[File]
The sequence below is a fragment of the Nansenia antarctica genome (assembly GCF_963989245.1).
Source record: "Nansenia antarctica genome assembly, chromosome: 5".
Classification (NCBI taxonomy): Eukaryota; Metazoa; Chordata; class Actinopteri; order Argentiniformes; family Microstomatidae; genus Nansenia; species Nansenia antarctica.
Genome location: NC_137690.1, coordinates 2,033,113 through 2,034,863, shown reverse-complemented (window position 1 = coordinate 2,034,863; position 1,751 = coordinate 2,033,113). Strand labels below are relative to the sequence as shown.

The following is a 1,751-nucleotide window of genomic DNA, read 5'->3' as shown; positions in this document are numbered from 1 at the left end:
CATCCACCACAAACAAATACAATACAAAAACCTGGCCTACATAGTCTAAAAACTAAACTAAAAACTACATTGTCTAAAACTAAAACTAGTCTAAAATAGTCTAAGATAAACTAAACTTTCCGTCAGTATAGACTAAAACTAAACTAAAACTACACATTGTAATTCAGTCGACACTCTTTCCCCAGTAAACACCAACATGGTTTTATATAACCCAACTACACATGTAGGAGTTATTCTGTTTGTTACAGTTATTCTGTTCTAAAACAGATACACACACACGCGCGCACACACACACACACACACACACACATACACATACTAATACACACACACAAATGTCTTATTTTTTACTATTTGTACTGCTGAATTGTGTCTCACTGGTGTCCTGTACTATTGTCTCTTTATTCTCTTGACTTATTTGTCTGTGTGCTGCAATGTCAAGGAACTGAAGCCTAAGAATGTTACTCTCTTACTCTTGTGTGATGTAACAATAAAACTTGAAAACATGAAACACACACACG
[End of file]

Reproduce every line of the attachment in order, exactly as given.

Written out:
The sequence below is a fragment of the Nansenia antarctica genome (assembly GCF_963989245.1).
Source record: "Nansenia antarctica genome assembly, chromosome: 5".
Classification (NCBI taxonomy): Eukaryota; Metazoa; Chordata; class Actinopteri; order Argentiniformes; family Microstomatidae; genus Nansenia; species Nansenia antarctica.
Genome location: NC_137690.1, coordinates 2,033,113 through 2,034,863, shown reverse-complemented (window position 1 = coordinate 2,034,863; position 1,751 = coordinate 2,033,113). Strand labels below are relative to the sequence as shown.

The following is a 1,751-nucleotide window of genomic DNA, read 5'->3' as shown; positions in this document are numbered from 1 at the left end:
CATCCACCACAAACAAATACAATACAAAAACCTGGCCTACATAGTCTAAAAACTAAACTAAAAACTACATTGTCTAAAACTAAAACTAGTCTAAAATAGTCTAAGATAAACTAAACTTTCCGTCAGTATAGACTAAAACTAAACTAAAACTACACATTGTAATTCAGTCGACACTCTTTCCCCAGTAAACACCAACATGGTTTTATATAACCCAACTACACATGTAGGAGTTATTCTGTTTGTTACAGTTATTCTGTTCTAAAACAGATACACACACACGCGCGCACACACACACACACACACACACACATACACATACTAATACACACACACAAATGTCTTATTTTTTACTATTTGTACTGCTGAATTGTGTCTCACTGGTGTCCTGTACTATTGTCTCTTTATTCTCTTGACTTATTTGTCTGTGTGCTGCAATGTCAAGGAACTGAAGCCTAAGAATGTTACTCTCTTACTCTTGTGTGATGTAACAATAAAACTTGAAAACATGAAACACACACACG